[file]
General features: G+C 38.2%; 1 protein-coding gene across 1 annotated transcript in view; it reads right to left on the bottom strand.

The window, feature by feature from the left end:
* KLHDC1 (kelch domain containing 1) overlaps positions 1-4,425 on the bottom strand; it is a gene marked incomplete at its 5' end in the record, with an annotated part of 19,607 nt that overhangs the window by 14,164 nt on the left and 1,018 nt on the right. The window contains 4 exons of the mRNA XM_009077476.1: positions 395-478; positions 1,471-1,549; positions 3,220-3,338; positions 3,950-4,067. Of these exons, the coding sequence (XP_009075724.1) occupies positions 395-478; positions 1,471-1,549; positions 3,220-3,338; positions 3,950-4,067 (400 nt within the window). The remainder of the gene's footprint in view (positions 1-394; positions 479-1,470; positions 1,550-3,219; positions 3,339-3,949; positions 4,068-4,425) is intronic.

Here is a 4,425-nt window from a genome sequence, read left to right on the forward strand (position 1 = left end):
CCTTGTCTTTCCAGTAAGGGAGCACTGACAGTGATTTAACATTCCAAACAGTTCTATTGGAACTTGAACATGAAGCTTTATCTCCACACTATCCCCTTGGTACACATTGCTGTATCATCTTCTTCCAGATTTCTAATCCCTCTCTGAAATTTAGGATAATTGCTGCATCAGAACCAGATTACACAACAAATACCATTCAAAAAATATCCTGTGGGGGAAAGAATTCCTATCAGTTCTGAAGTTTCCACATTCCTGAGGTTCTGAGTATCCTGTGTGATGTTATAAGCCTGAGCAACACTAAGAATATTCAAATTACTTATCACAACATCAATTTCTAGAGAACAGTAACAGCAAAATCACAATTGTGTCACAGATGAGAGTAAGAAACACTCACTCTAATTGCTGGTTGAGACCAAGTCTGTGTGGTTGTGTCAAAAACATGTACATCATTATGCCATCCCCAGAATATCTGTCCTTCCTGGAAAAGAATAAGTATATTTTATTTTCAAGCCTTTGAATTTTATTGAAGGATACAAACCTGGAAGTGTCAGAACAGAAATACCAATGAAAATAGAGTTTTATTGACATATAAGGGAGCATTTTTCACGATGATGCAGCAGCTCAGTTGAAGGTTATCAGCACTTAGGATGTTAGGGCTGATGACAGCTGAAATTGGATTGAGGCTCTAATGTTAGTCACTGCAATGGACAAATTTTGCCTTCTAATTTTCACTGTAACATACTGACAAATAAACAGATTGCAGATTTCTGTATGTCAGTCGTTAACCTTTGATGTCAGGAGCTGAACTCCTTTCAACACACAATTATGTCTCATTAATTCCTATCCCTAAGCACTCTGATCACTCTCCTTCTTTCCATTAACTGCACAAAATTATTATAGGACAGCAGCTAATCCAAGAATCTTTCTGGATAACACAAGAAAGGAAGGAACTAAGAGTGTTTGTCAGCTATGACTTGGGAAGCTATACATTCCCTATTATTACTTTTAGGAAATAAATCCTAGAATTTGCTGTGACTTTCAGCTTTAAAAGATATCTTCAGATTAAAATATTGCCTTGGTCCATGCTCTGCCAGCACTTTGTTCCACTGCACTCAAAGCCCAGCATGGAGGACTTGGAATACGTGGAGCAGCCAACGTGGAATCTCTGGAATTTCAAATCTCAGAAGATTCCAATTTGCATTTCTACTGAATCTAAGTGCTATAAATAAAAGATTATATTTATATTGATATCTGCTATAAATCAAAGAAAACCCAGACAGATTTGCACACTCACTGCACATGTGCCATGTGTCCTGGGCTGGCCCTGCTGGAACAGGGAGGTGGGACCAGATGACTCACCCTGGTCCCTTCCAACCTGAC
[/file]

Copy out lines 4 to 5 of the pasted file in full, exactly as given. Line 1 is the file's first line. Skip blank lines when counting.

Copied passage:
Here is a 4,425-nt window from a genome sequence, read left to right on the forward strand (position 1 = left end):
CCTTGTCTTTCCAGTAAGGGAGCACTGACAGTGATTTAACATTCCAAACAGTTCTATTGGAACTTGAACATGAAGCTTTATCTCCACACTATCCCCTTGGTACACATTGCTGTATCATCTTCTTCCAGATTTCTAATCCCTCTCTGAAATTTAGGATAATTGCTGCATCAGAACCAGATTACACAACAAATACCATTCAAAAAATATCCTGTGGGGGAAAGAATTCCTATCAGTTCTGAAGTTTCCACATTCCTGAGGTTCTGAGTATCCTGTGTGATGTTATAAGCCTGAGCAACACTAAGAATATTCAAATTACTTATCACAACATCAATTTCTAGAGAACAGTAACAGCAAAATCACAATTGTGTCACAGATGAGAGTAAGAAACACTCACTCTAATTGCTGGTTGAGACCAAGTCTGTGTGGTTGTGTCAAAAACATGTACATCATTATGCCATCCCCAGAATATCTGTCCTTCCTGGAAAAGAATAAGTATATTTTATTTTCAAGCCTTTGAATTTTATTGAAGGATACAAACCTGGAAGTGTCAGAACAGAAATACCAATGAAAATAGAGTTTTATTGACATATAAGGGAGCATTTTTCACGATGATGCAGCAGCTCAGTTGAAGGTTATCAGCACTTAGGATGTTAGGGCTGATGACAGCTGAAATTGGATTGAGGCTCTAATGTTAGTCACTGCAATGGACAAATTTTGCCTTCTAATTTTCACTGTAACATACTGACAAATAAACAGATTGCAGATTTCTGTATGTCAGTCGTTAACCTTTGATGTCAGGAGCTGAACTCCTTTCAACACACAATTATGTCTCATTAATTCCTATCCCTAAGCACTCTGATCACTCTCCTTCTTTCCATTAACTGCACAAAATTATTATAGGACAGCAGCTAATCCAAGAATCTTTCTGGATAACACAAGAAAGGAAGGAACTAAGAGTGTTTGTCAGCTATGACTTGGGAAGCTATACATTCCCTATTATTACTTTTAGGAAATAAATCCTAGAATTTGCTGTGACTTTCAGCTTTAAAAGATATCTTCAGATTAAAATATTGCCTTGGTCCATGCTCTGCCAGCACTTTGTTCCACTGCACTCAAAGCCCAGCATGGAGGACTTGGAATACGTGGAGCAGCCAACGTGGAATCTCTGGAATTTCAAATCTCAGAAGATTCCAATTTGCATTTCTACTGAATCTAAGTGCTATAAATAAAAGATTATATTTATATTGATATCTGCTATAAATCAAAGAAAACCCAGACAGATTTGCACACTCACTGCACATGTGCCATGTGTCCTGGGCTGGCCCTGCTGGAACAGGGAGGTGGGACCAGATGACTCACCCTGGTCCCTTCCAACCTGAC